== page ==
Boys Equipment Requirements / Recommendations
As the Spring 2014 Lacrosse season gets into full swing, it’s time to provide you with a reminder about equipment requirements. I apologize for the long email, but please read carefully as it contains important and useful information, especially for new players. In an effort to better prepare your athletes for the upcoming lacrosse season, the LYL coaching staff has prepared the following equipment guidelines/recommendations, which are also posted on the LYL website:
- Sticks MUST include a hard mesh pocket. Hard mesh has a special coating that helps create a proper pocket shape, and help the pocket retain its shape and performance even in wet weather. There are several options available; ask your coach for advice.
- Many lower-prices sticks come pre-strung with soft mesh (like the STX AV8); soft mesh is initially easier to work with, but performs poorly over time and loses its effectiveness in wet weather. If your child’s stick throws straight down…soft mesh is usually the problem.
- Overly stiff mesh found in low-end sticks (like the Warrior Joker…a popular option that we’ve seen a lot of for the newer players) has almost no give, resulting in the lack of a pocket. This is almost possible to learn to catch and throw with, or to keep possession of the ball when running. If you’ve seen your child in practices where the balls flies out almost immediately, often times this is the culprit.
- Poorly performing mesh leads to difficulty in mastering lacrosse fundamentals such as catching and throwing, and translates into frustration for beginning players and their teammates. Lacrosse in New England is played in rain (OR snow) or shine, so it is important that an athlete’s equipment is appropriate for the elements.
- A good boy’s lacrosse pocket should look like this:
- To help shape and maintain a good pocket, get one of these pocket stretchers for $20:
Many players make the mistake of only using their stick for an hour at practice a few times a week, and are surprised when it doesn’t result in a nice deep pocket. Sticks need to be constantly worked to keep the ideal shape, so if they aren’t using them every day (which they should be!) then a pocket stretcher is a great way to go. Better yet, throw against a wall on non-practice days!
If the coaches determine your child’s mesh is unsuitable, expect they will tell you or your child that they need to have it restrung. Look for a video on the LYL website detailing what a good pocket/good mesh looks like so you are familiar. WE CANNOT STRESS HOW IMPORTANT THIS PIECE OF EQUIPMENT IS FOR PLAYER DEVELOPMENT!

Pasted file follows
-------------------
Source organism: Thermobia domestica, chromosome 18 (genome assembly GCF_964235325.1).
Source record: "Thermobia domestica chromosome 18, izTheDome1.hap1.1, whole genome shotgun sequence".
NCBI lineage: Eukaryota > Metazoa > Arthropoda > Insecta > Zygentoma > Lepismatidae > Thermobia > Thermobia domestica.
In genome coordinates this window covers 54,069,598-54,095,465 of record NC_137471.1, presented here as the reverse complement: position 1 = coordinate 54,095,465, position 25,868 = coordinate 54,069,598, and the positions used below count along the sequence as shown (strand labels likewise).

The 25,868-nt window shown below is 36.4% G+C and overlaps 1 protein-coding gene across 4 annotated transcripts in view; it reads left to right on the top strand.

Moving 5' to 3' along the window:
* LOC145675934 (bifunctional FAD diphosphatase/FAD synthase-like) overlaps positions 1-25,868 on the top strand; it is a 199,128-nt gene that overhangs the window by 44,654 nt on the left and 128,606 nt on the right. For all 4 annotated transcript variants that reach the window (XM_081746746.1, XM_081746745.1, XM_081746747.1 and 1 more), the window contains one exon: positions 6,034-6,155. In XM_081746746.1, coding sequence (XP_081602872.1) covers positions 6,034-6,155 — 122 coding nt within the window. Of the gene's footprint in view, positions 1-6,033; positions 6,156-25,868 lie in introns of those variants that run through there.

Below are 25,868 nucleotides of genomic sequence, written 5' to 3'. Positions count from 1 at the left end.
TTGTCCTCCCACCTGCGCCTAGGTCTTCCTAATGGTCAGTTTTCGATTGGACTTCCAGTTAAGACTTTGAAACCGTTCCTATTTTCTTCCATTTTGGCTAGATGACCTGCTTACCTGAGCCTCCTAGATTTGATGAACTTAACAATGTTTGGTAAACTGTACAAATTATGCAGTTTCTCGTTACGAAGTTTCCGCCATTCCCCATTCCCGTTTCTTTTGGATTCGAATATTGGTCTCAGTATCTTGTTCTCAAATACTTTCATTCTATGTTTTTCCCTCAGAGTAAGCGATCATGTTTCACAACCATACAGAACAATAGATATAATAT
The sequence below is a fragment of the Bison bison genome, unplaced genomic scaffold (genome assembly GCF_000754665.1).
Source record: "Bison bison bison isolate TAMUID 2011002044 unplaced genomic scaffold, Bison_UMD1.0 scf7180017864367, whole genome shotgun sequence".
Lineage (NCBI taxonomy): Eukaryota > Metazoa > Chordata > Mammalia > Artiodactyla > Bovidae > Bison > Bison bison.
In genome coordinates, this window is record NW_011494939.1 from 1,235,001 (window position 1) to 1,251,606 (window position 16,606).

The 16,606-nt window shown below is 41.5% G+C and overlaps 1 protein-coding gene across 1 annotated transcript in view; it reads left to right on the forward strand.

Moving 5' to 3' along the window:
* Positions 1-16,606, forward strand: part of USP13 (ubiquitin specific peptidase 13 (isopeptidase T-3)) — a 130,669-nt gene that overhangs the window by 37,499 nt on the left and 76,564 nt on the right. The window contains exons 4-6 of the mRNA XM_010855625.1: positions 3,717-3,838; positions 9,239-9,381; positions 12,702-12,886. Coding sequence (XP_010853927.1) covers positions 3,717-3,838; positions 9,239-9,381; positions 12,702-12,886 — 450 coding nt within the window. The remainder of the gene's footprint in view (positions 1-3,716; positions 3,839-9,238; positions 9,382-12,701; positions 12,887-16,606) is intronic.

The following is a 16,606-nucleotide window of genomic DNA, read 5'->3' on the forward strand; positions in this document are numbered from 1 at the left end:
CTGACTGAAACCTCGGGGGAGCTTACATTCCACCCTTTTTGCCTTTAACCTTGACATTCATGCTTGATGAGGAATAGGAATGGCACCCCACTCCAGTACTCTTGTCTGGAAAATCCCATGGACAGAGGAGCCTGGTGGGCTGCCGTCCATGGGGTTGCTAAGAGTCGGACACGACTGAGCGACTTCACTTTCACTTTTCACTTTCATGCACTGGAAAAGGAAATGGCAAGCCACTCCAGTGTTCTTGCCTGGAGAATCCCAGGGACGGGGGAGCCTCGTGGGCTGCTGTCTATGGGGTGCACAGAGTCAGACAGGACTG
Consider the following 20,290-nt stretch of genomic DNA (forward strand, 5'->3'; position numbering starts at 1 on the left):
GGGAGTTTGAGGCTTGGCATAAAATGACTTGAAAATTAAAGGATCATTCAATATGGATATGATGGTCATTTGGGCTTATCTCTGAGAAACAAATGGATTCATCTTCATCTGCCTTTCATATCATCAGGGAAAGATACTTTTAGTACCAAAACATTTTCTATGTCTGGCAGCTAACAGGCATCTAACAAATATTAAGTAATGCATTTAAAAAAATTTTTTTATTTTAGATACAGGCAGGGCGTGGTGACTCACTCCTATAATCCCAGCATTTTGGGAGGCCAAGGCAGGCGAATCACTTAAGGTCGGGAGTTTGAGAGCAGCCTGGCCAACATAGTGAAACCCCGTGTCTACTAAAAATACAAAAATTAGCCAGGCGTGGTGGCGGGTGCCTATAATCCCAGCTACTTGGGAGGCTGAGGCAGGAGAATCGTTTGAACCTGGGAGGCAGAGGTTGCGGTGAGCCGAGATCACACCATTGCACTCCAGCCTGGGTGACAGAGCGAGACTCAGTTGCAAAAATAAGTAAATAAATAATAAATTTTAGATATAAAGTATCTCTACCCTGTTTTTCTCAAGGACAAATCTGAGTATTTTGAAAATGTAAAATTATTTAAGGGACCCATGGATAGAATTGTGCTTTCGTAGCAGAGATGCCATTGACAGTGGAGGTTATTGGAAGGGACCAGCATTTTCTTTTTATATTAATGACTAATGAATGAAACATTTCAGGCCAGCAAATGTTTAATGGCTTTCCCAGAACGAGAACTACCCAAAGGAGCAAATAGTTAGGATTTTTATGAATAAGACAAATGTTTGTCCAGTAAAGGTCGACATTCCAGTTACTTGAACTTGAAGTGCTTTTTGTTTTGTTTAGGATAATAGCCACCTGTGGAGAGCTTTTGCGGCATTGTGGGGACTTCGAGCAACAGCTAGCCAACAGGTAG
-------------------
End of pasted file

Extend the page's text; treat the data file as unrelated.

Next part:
Sticks can be restrung through Coach Gannon, ComLax, or any lacrosse-specialty store for around $25-30 using hard mesh. Please specify hard mesh if having it done at a store.
- All players MUST be equipped at practices and games with the following equipment, or they will not be able to participate:
- Protective cup
- Chest protector (with reinforced sternum)
- Elbow protectors
- New players can purchase an all-inclusive protective equipment package at Tricon. These packages include chest protector, elbow pads, and gloves.
- Helmets need to be purchased separately. In general the Cascade and Brine series of helmets are very good, and fit a wide variety of heads; it is up to the players comfort level which brand they choose.
- ANY helmet, whether a new purchase or hand-me-down, MUST be NOCSAE approved for use. Players without a NOCSAE approved helmet (you can find this designation on a sticker on the inside or outside of the helmet) will likely be asked to sit out during games. US Lacrosse is very strict about this as it is a player safety issue.
- If your player is U13 and above purchasing a new helmet, please purchase the Lexington High School color package for their helmet so we can be as consistent as possible (royal blue shell, yellow visor and chin guard). These are available at Tricon, or contact Coach Gannon.
- Protective cups and mouthguards are not sport-specific and can be purchased at any sports retailer. Tricon Sports in Lexington has many options of both.
- Intermediate to advanced players will have likely formed a preference for specific gear based on 1) their position, 2) what their friends have, or 3) brand loyalty. In general, defensive players require less arm protection, attackmen require the most.
- Please send your child equipped to play a fast-paced sport on a variety of slippery surfaces, both natural and artificial. Many surrounding towns have natural grass fields which can be slippery, even when dry. Artificial turf can be very slippery when wet.
- In general, soccer or football cleats work as well as lacrosse-specific cleats. Baseball cleats or running shoes are not appropriate; baseball cleats are not designed for quick cuts and lots of running, and running shoes lack proper traction and lateral support.
- Please ensure that your child’s footwear is secured properly. Coaches spend a lot of time tying or retying footwear at practices and games, which cuts down on time spent with other athletes.
- The staff at Tricon, or any major sports store can help you determine the proper choice for your child.
4.New Equipment Purchases:
LYL has secured team pricing at both Tricon Sports in Lexington, and through Sportstop.com
, an online lacrosse specialty store based in New Hampshire.
Tricon has everything that new or younger players will need and should be your first choice. We have asked the staff at Tricon to ensure that all sticks purchased for LYL include hard mesh. They will begin stocking lacrosse equipment in mid to late-February. Please ask the staff at Tricon if your stick choice is approved for Lexington Youth Lacrosse.
If your player requests a specific piece of equipment that is not available at Tricon, please contact Coach Gannon (
) to see if it is available at a discount.